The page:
MAST 2006, Volume 4, No.2

The centrepiece of this volume is an exchange between Daniel Pauly and a group of commentators on his provocative lead article on cross-disciplinary collaboration for fisheries management, and particularly on the role of social sciences herein.



Derek Johnson (5-6)



Major Trands in Small-Scale Marine Fisheries, With Emphasis on Developing Countries and some Implications for the Social Sciences

Daniel Pauly (7-22)



Small-Scale Fisheries, As Seen from the North

Svein Jentoft (23-27)


Interactive Approaches to Global and Local Fisheries Management:  A Challenge for Fisheries Social Scientists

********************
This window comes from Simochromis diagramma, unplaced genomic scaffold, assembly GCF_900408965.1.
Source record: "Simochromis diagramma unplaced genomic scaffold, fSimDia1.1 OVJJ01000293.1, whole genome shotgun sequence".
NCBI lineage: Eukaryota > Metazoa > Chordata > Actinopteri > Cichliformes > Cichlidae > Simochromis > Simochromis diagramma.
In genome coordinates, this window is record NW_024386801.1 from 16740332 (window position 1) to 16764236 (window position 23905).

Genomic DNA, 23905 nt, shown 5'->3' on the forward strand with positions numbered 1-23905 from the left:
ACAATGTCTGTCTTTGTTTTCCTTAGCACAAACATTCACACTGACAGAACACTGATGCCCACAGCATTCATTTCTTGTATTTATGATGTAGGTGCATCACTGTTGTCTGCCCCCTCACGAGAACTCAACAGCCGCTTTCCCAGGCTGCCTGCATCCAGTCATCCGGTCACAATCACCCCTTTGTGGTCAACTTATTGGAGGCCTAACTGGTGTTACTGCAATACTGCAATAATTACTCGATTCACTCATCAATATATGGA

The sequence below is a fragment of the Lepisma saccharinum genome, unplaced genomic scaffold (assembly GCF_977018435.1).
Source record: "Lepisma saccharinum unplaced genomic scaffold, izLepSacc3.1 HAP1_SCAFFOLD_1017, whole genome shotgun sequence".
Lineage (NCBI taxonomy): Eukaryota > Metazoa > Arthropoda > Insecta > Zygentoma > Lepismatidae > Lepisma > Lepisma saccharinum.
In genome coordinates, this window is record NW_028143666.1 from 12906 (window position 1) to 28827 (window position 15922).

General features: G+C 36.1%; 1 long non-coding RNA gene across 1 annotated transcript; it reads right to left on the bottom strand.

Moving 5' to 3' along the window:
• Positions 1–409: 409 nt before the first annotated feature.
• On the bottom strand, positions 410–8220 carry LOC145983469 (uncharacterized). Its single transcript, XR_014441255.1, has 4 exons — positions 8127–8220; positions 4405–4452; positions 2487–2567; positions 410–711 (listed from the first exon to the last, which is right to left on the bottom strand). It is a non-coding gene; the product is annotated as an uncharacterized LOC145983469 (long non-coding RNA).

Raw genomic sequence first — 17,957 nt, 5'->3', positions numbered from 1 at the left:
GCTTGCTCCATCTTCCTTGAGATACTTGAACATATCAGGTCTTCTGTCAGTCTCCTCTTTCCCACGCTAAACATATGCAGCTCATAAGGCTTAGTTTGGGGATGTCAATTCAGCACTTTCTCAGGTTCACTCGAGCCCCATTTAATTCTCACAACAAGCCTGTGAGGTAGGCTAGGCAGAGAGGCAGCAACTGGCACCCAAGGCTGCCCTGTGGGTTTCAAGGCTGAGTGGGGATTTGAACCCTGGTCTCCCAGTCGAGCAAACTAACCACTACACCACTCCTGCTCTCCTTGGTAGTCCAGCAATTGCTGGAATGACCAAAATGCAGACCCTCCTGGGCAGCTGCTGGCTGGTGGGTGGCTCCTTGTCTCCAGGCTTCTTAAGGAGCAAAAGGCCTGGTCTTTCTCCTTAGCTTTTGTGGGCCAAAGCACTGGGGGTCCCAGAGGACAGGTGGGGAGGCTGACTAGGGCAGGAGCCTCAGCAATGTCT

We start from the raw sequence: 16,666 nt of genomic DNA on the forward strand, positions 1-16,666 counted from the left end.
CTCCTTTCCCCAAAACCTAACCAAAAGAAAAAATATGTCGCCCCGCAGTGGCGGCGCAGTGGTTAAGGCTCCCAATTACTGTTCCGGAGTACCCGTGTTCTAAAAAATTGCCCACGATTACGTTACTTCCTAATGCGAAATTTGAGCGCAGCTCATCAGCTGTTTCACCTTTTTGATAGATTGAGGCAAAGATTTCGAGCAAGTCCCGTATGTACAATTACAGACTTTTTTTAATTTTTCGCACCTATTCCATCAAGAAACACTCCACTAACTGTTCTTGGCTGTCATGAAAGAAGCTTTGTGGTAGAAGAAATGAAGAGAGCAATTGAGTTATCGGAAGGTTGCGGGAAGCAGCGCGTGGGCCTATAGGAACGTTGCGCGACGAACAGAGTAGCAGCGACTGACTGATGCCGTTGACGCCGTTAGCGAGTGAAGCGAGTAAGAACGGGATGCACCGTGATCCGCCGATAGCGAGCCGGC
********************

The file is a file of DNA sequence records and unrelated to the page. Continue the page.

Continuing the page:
Nathalie Steins (29-31)


On the Ambiguity of Using Marginality and Sectoral Divisions to Talk about Coastal Fishers (and their Anthropologists)

Serge Collet (33-40)


Three Cheers for the Fisheries Biologist…

…. and an Anthropologist’s Oratio Pro Domo

Rob van Ginkel (41-42)


Establishing the Importance of Small-Scale Fisheries:The Need for Interdisciplinary Research

Chandrika Sharma (43-45)



Rejoinder: Towards Consilience in Small-Scale Fishereis Research

Daniel Pauly (47-51)



Production Relation and Dynamics among user Groups in the Artisanal Fisheries of Malawi: Implication for Representivity in Co-management Arrangements

Mafaniso Hara (53-71)


Understanding the Coho Crisis: Political Knowledge in a Fractured Salmon Fishery

Caroline Butler (73-92)